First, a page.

Kemp Klein

Reducing Tax Costs of Foreclosure and Deed in Lieu Transactions

When business economic conditions change substantially, commercial property net rental income and cash flow may deteriorate and become insufficient to meet the expenses of owning, operating and maintaining the property. This often results in a true decline in the economic value of the property.

If debt restructuring is not feasible, the reduced value may leave the owner little or no economic incentive to maintain ownership of the property. The owner may prefer to stop paying the mortgage all together or to negotiate a means of escaping or otherwise minimizing financial obligations under the mortgage and other loan documents. Obtaining the least detrimental income tax treatment from the termination of the ownership of the property should be carefully considered.

Federal income tax liability without cash to pay for it may result from foreclosure or deed in lieu transactions—making timely planning for tax deferral, reduction or possible forgiveness important. One income tax that may result is computed at high ordinary tax rates—cancellation of indebtedness income (“COD” income). In 2013 and later, COD income may for some taxpayers be subjected to the new 3.8% income surtax, to the extent threshold levels of applicability for the surtax are exceeded.

COD income may result if some or all of mortgage and/or other debt is eliminated. Generally, the debt is treated as having been paid in the amount of the fair market value of the property transferred or forfeited to the lender in a foreclosure or deed in lieu transfer. The excess of any recourse debt over the amount treated as paid is taxable COD income. If the value of the property is greatly diminished, the amount of COD income may be substantial.

In addition, a foreclosure or deed in lieu transaction involves a transfer of property to partially or fully satisfy debt that is taxed like a common sale or exchange—the fair market value of the property is treated as an amount received by the borrower and may result in capital gain, if in excess of the income tax basis of the property and the property was a capital asset to the owner. Although capital gain is taxed at lower tax rates than COD income, it still may produce a current income tax liability from a transaction that does not yield cash to pay the tax.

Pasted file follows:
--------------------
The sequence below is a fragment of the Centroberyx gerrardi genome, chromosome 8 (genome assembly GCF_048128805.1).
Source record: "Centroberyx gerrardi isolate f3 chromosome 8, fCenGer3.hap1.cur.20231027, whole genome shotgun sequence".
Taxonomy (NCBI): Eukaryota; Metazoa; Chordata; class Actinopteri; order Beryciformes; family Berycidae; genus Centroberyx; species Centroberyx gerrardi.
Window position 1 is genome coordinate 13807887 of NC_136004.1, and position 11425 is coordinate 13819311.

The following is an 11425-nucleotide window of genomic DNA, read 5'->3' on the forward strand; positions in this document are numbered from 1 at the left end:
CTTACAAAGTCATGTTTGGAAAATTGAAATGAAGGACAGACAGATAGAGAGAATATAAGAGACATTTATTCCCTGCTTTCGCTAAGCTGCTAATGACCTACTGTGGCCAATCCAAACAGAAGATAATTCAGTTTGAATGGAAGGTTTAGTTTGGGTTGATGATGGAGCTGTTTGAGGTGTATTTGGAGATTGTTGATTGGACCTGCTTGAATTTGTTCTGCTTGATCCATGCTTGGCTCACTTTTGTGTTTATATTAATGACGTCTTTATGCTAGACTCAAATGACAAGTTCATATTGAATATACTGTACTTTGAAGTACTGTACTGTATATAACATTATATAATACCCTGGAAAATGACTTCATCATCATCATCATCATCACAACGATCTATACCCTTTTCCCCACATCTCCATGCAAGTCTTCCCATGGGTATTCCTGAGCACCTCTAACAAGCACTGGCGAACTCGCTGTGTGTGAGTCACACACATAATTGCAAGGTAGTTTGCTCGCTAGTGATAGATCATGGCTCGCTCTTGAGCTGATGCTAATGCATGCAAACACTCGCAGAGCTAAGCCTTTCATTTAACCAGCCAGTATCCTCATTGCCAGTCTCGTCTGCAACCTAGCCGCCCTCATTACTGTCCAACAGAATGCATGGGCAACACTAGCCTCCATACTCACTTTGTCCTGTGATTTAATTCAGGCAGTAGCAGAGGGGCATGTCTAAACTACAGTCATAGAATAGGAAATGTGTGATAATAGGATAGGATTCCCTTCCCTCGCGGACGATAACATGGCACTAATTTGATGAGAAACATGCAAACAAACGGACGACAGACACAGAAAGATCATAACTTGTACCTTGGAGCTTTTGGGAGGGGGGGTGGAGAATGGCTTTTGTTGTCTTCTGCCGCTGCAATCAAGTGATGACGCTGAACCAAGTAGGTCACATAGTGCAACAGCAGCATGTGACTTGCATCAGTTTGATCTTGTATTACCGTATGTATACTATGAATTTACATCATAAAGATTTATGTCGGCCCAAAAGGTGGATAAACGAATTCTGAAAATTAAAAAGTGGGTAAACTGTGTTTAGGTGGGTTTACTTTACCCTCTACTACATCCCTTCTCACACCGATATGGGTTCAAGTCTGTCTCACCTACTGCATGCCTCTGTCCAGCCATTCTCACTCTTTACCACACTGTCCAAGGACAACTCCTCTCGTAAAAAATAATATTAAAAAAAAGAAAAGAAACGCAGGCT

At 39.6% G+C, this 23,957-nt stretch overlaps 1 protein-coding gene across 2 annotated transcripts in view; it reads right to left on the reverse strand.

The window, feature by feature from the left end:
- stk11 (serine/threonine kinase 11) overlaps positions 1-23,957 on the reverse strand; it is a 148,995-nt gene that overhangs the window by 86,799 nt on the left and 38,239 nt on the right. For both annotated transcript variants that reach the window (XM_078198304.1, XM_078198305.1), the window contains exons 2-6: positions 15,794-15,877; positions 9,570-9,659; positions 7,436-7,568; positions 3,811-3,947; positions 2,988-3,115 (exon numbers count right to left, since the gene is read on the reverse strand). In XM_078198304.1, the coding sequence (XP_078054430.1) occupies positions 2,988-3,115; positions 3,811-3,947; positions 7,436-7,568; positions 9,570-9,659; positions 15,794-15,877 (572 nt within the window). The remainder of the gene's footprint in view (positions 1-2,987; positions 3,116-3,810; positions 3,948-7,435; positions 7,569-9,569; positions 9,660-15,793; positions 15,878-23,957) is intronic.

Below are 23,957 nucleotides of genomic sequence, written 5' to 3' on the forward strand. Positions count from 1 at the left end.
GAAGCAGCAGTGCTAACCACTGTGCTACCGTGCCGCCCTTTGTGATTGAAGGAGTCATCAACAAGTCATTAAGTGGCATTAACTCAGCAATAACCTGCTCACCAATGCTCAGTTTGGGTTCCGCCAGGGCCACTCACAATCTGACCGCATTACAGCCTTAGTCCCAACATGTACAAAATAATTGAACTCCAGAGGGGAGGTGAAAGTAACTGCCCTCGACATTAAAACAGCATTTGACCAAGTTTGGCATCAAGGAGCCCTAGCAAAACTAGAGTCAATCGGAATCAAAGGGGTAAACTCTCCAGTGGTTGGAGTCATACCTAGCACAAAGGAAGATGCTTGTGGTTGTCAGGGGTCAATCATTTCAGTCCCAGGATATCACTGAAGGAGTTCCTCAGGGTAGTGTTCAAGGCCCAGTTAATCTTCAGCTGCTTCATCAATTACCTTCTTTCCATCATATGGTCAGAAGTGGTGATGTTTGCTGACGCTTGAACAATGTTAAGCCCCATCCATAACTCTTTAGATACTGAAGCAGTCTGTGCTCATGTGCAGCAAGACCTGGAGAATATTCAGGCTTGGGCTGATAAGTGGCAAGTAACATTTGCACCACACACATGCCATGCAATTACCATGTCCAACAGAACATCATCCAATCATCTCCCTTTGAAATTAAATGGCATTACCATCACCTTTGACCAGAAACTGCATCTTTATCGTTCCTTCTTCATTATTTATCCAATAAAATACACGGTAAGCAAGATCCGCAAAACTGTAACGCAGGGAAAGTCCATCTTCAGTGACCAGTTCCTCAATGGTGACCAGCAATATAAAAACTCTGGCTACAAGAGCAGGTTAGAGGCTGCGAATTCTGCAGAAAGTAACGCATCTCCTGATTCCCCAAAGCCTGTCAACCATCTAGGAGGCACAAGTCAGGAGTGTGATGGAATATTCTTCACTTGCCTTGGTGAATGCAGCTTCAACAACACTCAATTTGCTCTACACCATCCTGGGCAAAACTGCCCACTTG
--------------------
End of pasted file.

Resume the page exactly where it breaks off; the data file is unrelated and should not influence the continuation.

Planning for foreclosure or deed in lieu transactions is important for more than cash flow reasons. Capital gain or loss should be projected to analyze if it may be netted against other capital gains or losses to reduce or eliminate the tax impact. Planning prior to tax year end may well achieve optimal results. Recent cases decided adversely to borrowers and the legislative response have captured nationwide attention and increased the perception of risks of nonrecourse debt conversion and possible COD income. These risks (and others) should be analyzed. Qualifying to exclude COD income from a taxpayer’s taxable income is the key to protecting against this risk, and to achieve deferral or possible escape from COD income.

The good news is planning may reduce tax exposure. COD income from a deed in lieu transfer or foreclosure may be excluded under several separate statutory exclusions. Generally, these exclusions permit the deferral of income and resultant income tax, and in some instances may result in a forgiveness of tax.